by Eli Greenblat.
Veteran funds manager Geoff Wilson, whose listed investment companies will start parading their latest financial results from today, says he is “incredibly worried” that Australian investors are throwing money into the equities market because of historically low interest rates, and in the process pushing up share prices well beyond fair valuations.
This could eventually see share prices pull back sharply as a rerating of price-to-earnings valuations to better reflect the low-growth economy provides investors with a painful reminder that equities are a more risky proposition than cash in the bank.
“We are in an equities market being driven by these record low interest rates and it seems to be the hurdle rate for returns with interest rates at just a little above zero, or even negative in some instances, there virtually is no hurdle rate, so a significant amount of money is flowing into equity markets and that is pushing up valuations,’’ Mr Wilson told The Australian. “I’m incredibly worried about that.
“In the US we have the longest bull run ever, and we all know bull runs don’t last and eventually finish. And one of the things that worries me is a situation where we have about 80,000 shareholders now across our six listed investment companies and a lot of them I have been talking to are saying they can’t survive on these record low interest rates, so they are saying they need to put their money in the equity market. And that is the wrong reason to put your money in the equity market.’’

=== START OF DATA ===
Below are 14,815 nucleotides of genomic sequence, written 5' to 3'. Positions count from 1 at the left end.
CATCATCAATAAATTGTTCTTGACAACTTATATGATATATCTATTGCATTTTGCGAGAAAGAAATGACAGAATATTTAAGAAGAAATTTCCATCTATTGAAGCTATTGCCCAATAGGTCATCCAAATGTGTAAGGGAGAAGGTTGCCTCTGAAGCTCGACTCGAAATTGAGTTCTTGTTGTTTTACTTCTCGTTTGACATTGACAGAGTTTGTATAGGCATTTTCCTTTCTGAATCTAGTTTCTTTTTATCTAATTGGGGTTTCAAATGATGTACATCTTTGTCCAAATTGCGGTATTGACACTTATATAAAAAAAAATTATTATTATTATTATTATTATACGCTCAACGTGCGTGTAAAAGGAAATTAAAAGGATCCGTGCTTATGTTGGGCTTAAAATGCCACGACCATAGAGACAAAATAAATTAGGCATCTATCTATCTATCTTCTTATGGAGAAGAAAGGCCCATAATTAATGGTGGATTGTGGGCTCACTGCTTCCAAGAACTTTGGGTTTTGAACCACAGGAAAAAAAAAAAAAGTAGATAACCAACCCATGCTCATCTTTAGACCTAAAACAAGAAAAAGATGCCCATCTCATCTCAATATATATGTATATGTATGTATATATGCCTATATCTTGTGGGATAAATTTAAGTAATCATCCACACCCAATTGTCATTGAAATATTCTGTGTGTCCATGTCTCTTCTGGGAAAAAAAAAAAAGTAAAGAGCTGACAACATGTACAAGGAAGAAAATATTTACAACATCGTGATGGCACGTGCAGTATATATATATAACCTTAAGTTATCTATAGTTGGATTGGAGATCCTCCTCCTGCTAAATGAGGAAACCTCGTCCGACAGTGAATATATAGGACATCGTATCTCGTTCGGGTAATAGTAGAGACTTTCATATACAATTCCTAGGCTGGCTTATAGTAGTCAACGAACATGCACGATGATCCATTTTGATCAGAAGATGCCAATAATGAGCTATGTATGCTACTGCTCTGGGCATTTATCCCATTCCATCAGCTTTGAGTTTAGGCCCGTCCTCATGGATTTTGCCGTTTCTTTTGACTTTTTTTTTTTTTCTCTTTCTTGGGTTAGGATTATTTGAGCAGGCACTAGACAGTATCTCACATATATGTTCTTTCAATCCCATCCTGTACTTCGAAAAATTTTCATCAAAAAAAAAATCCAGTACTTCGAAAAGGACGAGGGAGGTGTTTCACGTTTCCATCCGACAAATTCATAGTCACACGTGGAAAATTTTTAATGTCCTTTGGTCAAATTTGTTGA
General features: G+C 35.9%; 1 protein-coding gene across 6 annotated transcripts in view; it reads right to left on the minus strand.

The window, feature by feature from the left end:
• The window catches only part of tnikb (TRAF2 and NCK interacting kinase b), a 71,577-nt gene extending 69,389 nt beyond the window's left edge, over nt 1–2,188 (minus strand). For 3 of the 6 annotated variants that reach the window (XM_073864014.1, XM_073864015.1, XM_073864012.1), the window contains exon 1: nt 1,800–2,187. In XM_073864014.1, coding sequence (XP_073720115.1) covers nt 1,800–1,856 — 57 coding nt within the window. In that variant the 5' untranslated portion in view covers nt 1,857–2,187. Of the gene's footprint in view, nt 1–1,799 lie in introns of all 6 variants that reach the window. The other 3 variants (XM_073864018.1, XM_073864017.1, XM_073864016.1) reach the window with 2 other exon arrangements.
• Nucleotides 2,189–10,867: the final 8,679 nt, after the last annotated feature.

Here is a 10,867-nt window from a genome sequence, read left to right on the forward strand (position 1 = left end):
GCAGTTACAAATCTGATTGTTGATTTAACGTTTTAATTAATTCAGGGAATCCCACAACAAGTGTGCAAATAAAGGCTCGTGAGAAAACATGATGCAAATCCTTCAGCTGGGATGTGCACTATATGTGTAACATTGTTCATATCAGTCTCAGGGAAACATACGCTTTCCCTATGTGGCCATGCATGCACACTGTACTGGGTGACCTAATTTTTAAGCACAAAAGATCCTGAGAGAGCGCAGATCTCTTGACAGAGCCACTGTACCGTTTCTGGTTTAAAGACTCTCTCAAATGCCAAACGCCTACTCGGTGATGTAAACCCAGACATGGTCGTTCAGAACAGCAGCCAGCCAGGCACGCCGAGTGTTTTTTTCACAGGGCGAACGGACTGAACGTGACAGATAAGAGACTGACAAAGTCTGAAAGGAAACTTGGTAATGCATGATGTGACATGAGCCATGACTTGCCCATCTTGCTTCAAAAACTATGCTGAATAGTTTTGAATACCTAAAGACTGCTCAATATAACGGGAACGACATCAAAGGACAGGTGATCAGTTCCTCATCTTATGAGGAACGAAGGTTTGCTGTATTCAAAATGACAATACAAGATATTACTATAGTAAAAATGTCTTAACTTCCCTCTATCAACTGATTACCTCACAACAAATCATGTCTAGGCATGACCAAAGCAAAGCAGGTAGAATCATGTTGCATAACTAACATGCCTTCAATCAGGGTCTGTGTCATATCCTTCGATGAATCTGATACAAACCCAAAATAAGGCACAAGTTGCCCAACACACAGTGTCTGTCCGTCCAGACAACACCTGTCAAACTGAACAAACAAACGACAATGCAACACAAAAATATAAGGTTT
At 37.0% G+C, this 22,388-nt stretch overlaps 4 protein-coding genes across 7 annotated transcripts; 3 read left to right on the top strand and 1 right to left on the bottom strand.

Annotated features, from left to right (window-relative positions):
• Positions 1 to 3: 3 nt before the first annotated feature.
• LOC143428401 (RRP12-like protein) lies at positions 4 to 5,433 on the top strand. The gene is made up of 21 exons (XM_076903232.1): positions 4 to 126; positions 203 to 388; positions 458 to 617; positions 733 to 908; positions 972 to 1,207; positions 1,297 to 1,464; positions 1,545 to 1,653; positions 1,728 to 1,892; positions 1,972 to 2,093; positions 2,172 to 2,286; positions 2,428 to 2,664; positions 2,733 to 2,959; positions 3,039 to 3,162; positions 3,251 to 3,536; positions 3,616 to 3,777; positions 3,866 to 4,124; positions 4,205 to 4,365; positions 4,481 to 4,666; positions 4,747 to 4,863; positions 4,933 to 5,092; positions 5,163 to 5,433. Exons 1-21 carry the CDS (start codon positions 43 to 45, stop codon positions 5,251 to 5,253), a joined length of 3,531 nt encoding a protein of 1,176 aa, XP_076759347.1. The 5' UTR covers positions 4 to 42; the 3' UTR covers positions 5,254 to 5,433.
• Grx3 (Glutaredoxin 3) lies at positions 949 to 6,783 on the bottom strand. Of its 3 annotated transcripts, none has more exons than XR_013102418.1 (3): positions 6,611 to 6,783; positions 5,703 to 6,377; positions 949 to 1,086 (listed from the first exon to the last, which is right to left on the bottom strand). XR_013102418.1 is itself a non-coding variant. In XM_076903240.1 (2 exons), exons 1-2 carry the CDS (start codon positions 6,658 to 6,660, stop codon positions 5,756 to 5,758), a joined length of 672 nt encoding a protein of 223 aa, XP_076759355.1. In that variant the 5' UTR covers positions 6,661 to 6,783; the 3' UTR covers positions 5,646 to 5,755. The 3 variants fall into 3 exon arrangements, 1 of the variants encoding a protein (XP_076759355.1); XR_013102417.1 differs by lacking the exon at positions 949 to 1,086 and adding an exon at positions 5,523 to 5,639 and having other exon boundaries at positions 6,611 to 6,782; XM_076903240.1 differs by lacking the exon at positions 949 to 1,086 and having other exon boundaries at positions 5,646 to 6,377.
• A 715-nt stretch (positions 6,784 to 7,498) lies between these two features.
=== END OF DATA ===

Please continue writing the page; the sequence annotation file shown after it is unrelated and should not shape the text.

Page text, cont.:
Mr Wilson’s WAM Leaders fund will report its fiscal 2019 result today and its WAM Global fund later in the week.
The investment environment has made it harder to score better returns. Mr Wilson’s flagship $1.6 billion WAM Capital fund failed to beat its benchmark for 2019, although he argued it was only the third time in 20 years it hadn’t eclipsed the benchmark.
But Mr Wilson said that for the six months to June 2019, WAM Global’s portfolio increased by 17.8 per cent and WAM Leaders by 19.4 per cent.
He said global markets were being driven by low interest rates.
“The fact is low interest rates have been the driver for equity markets, and low interest rates are effectively in place because of lower economic growth. And so, therefore, do we end up eventually in a situation similar to Japan three decades ago, which was low interest rates, low growth and then therefore you get contracting price-to-earnings ratios as share prices come down to properly reflect that low growth environment?’’
“And it is bizarre to me that at a time of these record low interest rates, we have monetary authorities … talking of pumping even more liquidity into the system.”